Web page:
I drove round and round in circles. The paved pathways in the small cemetery, hardly roads, had no names, but I was certain of my surroundings. “I’m sure it’s here.” I said one too many times. I drove down different paths; perhaps the cemetery had grown a great deal more than I thought. I stopped the car, laughing at how ridiculous it was. I got out and walked around, then got back in and drove around again. After an hour of this, my husband, perplexed and attempting to be helpful, gently suggested that we’d been on this route before, perhaps we should ask someone. “You must be joking. I absolutely will not ask anyone where my own father is buried!” But the fact was that I couldn’t find his grave and now it was not funny at all.

I tried to remain calm, but in all truth, I verged on the hysterical. How was I to tell my mother that someone had stolen my father’s tombstone? I didn’t know how and I didn’t know why, but stolen it was. It was the only possible answer. I called my sister.

“Are you sitting down, because I have something terrible to tell you.”

“What is it?”

“I don’t know how we’re going to tell Mother.”

“For god’s sake, what?”

“Daddy’s tombstone is gone. Someone’s stolen it!

She burst into laughter.

I was shocked into a stupor of silence by her reaction.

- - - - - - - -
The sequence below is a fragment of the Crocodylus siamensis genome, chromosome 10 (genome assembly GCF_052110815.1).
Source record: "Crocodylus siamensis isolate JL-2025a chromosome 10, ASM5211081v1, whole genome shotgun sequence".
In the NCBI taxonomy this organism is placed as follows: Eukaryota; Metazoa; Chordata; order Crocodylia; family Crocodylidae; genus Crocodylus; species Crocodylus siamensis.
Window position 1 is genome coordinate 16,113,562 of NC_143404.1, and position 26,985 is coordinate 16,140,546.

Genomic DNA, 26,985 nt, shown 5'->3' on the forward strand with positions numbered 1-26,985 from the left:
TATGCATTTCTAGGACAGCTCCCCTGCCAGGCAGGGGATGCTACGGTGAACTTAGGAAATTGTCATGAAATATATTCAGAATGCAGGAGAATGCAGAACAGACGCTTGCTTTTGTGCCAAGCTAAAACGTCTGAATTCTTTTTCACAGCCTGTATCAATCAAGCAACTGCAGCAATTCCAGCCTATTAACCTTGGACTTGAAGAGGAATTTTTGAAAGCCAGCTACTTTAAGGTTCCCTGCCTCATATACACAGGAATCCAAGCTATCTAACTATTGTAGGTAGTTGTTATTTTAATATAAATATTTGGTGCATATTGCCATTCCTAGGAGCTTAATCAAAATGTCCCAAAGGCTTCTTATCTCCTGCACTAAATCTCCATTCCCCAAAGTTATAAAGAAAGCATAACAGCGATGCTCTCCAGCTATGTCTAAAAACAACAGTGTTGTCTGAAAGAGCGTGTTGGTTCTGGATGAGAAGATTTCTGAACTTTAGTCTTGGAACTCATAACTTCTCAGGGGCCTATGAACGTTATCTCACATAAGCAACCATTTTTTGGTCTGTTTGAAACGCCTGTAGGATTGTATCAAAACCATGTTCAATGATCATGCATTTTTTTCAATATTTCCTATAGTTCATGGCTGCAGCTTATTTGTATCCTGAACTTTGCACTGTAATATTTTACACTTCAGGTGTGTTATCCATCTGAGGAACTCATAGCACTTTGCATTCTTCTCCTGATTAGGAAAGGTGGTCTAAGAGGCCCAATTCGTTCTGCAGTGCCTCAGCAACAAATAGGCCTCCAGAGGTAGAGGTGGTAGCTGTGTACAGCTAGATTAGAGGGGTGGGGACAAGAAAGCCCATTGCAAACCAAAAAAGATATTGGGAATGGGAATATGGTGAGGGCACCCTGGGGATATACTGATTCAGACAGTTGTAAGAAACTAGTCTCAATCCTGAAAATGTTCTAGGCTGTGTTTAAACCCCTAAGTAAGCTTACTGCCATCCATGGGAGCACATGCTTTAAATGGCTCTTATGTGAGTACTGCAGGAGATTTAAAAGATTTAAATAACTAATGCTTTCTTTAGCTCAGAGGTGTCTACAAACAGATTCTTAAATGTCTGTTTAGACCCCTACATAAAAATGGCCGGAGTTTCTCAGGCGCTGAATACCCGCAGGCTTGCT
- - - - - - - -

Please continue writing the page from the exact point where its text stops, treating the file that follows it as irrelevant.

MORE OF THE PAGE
“We had it removed for further engraving. We’ve just now gotten around to it. It’ll be ready in a couple of weeks.”

“Oh.” Long pause. “I thought it was something like that.”

“Right. Sure you did.”


In old Persian scriptures a taboo expressed that anyone who touched a dead person was “powerless in mind, tongue and hand”. Evil spirits associated with the deceased struck them with paralysis. Well thank goodness that’s not true or my entire family would have been paralytic a hundred times over.

Ancient people also believed that high mountains and cliffs were the nearest places to paradise, so they buried their dead on cliffs in coffins carved out of a single piece of wood.

The Hanging Coffins of Sagada

Perhaps the most famous of the suspended coffins are those of the Bo people, a 3000 year-old minority group on the border of Sichuan and Yunnan provinces who believed that the higher the coffin, the more prominent or honourable the deceased.

The Hanging Coffins of the Bo

How simple their coffins seem compared to the fussiness of Victorian designer coffins. My undertaker father always insisted that his children were well mannered, polite and sympathetic. That was tough enough, so I’m really glad he didn’t push us out the door onto the street corner and make us do this!

Ah, the subtlety of salesmanship. This woman models coffin accessories. The rings dangling from her hat are from coffin robes and could also be used as less expensive handles. Hanging on her dress are coffin chains and a full, proper sized frame to indicate that this coffin maker also made frames.